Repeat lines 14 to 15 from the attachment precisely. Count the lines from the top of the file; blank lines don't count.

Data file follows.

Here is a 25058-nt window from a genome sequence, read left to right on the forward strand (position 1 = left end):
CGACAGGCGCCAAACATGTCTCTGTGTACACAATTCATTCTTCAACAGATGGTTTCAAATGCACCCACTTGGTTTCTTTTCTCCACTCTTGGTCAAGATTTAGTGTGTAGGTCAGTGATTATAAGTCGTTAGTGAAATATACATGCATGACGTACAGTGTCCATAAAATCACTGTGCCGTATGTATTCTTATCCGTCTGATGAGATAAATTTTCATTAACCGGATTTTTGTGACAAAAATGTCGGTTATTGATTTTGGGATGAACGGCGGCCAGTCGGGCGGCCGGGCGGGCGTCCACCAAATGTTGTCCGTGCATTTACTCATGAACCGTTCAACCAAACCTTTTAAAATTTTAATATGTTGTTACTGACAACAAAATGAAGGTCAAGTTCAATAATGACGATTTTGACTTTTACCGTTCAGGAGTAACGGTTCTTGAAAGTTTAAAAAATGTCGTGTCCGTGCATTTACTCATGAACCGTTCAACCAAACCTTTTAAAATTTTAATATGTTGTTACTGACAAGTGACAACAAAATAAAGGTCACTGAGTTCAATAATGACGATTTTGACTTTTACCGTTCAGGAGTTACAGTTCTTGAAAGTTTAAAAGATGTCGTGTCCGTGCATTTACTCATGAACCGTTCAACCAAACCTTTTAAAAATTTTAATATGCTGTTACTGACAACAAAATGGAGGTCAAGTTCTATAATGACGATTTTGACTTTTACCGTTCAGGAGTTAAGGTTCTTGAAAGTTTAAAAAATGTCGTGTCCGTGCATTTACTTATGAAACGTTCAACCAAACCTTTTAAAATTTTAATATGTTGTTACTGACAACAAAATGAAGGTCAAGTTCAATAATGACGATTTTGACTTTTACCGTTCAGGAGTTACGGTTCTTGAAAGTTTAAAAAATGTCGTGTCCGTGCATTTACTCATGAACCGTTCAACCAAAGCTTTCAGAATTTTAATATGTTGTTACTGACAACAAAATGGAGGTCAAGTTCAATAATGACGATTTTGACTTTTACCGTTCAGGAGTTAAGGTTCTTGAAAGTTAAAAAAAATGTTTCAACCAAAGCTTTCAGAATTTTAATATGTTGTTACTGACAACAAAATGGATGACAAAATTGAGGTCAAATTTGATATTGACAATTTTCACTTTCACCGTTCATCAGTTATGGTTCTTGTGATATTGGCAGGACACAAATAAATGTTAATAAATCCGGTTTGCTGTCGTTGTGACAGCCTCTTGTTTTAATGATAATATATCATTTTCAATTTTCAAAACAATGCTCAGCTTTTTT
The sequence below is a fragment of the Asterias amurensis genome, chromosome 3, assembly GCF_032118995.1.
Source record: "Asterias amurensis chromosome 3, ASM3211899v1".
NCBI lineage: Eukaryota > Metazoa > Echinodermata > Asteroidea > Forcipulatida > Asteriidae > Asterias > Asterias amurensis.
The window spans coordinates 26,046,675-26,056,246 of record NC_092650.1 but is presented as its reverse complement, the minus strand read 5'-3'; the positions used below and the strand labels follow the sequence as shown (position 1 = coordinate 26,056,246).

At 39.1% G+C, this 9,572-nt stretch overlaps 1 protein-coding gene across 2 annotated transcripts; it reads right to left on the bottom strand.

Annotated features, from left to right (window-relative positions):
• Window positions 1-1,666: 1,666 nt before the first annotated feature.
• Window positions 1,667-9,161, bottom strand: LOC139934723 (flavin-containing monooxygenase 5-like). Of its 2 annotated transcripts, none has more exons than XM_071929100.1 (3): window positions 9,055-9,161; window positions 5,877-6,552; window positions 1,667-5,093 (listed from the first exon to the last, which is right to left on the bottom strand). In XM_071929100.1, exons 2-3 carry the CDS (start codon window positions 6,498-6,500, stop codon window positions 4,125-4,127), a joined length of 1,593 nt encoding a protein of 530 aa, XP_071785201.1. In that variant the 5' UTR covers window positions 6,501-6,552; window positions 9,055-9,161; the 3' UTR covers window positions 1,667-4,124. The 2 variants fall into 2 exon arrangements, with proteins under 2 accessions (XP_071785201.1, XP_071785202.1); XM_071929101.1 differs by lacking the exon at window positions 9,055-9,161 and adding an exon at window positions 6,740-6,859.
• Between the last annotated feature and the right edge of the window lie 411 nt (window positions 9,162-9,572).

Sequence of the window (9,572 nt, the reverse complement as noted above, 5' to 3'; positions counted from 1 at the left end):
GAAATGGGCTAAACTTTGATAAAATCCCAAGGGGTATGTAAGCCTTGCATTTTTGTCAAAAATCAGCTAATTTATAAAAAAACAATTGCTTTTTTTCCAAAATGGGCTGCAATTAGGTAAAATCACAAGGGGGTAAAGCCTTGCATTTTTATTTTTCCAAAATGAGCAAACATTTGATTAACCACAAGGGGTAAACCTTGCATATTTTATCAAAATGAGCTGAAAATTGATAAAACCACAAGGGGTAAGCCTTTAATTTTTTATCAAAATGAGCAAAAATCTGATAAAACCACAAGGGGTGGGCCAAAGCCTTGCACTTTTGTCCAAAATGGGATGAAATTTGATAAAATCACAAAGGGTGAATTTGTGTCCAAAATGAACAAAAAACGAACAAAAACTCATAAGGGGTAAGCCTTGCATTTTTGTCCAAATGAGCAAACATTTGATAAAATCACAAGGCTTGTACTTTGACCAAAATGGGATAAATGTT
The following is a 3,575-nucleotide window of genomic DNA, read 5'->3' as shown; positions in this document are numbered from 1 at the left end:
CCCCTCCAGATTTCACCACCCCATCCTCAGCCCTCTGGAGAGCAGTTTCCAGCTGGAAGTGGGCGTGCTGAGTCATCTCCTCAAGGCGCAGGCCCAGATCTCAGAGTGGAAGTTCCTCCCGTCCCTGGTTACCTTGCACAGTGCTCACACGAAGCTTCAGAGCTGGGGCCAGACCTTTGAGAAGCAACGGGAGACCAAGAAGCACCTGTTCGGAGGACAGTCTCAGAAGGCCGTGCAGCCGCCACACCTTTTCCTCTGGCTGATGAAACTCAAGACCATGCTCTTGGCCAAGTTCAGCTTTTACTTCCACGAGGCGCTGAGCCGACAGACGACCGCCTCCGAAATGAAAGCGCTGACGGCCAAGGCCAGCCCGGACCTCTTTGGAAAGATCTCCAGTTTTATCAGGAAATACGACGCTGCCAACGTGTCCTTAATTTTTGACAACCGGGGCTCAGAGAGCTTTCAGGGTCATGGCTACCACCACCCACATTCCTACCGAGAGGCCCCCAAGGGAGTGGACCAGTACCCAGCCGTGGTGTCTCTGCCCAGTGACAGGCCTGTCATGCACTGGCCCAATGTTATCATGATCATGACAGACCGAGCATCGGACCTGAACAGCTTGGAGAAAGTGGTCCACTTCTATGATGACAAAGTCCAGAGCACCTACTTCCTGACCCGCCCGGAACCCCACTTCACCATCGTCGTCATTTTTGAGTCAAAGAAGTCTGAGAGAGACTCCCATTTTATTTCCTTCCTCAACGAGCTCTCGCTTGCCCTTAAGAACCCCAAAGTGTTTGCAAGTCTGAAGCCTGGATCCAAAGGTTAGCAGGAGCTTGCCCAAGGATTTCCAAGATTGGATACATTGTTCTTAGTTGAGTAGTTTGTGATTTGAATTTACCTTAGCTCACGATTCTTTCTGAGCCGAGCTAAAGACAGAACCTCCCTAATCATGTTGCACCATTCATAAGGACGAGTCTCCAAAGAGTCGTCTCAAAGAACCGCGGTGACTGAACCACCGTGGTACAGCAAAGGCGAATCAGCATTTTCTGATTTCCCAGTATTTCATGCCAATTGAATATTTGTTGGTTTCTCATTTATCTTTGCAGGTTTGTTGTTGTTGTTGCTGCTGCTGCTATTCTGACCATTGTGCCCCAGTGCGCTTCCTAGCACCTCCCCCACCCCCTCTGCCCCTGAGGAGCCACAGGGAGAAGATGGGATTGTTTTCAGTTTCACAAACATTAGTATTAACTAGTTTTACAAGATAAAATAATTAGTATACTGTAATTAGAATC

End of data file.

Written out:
The following is a 3,575-nucleotide window of genomic DNA, read 5'->3' as shown; positions in this document are numbered from 1 at the left end:
CCCCTCCAGATTTCACCACCCCATCCTCAGCCCTCTGGAGAGCAGTTTCCAGCTGGAAGTGGGCGTGCTGAGTCATCTCCTCAAGGCGCAGGCCCAGATCTCAGAGTGGAAGTTCCTCCCGTCCCTGGTTACCTTGCACAGTGCTCACACGAAGCTTCAGAGCTGGGGCCAGACCTTTGAGAAGCAACGGGAGACCAAGAAGCACCTGTTCGGAGGACAGTCTCAGAAGGCCGTGCAGCCGCCACACCTTTTCCTCTGGCTGATGAAACTCAAGACCATGCTCTTGGCCAAGTTCAGCTTTTACTTCCACGAGGCGCTGAGCCGACAGACGACCGCCTCCGAAATGAAAGCGCTGACGGCCAAGGCCAGCCCGGACCTCTTTGGAAAGATCTCCAGTTTTATCAGGAAATACGACGCTGCCAACGTGTCCTTAATTTTTGACAACCGGGGCTCAGAGAGCTTTCAGGGTCATGGCTACCACCACCCACATTCCTACCGAGAGGCCCCCAAGGGAGTGGACCAGTACCCAGCCGTGGTGTCTCTGCCCAGTGACAGGCCTGTCATGCACTGGCCCAATGTTATCATGATCATGACAGACCGAGCATCGGACCTGAACAGCTTGGAGAAAGTGGTCCACTTCTATGATGACAAAGTCCAGAGCACCTACTTCCTGACCCGCCCGGAACCCCACTTCACCATCGTCGTCATTTTTGAGTCAAAGAAGTCTGAGAGAGACTCCCATTTTATTTCCTTCCTCAACGAGCTCTCGCTTGCCCTTAAGAACCCCAAAGTGTTTGCAAGTCTGAAGCCTGGATCCAAAGGTTAGCAGGAGCTTGCCCAAGGATTTCCAAGATTGGATACATTGTTCTTAGTTGAGTAGTTTGTGATTTGAATTTACCTTAGCTCACGATTCTTTCTGAGCCGAGCTAAAGACAGAACCTCCCTAATCATGTTGCACCATTCATAAGGACGAGTCTCCAAAGAGTCGTCTCAAAGAACCGCGGTGACTGAACCACCGTGGTACAGCAAAGGCGAATCAGCATTTTCTGATTTCCCAGTATTTCATGCCAATTGAATATTTGTTGGTTTCTCATTTATCTTTGCAGGTTTGTTGTTGTTGTTGCTGCTGCTGCTATTCTGACCATTGTGCCCCAGTGCGCTTCCTAGCACCTCCCCCACCCCCTCTGCCCCTGAGGAGCCACAGGGAGAAGATGGGATTGTTTTCAGTTTCACAAACATTAGTATTAACTAGTTTTACAAGATAAAATAATTAGTATACTGTAATTAGAATC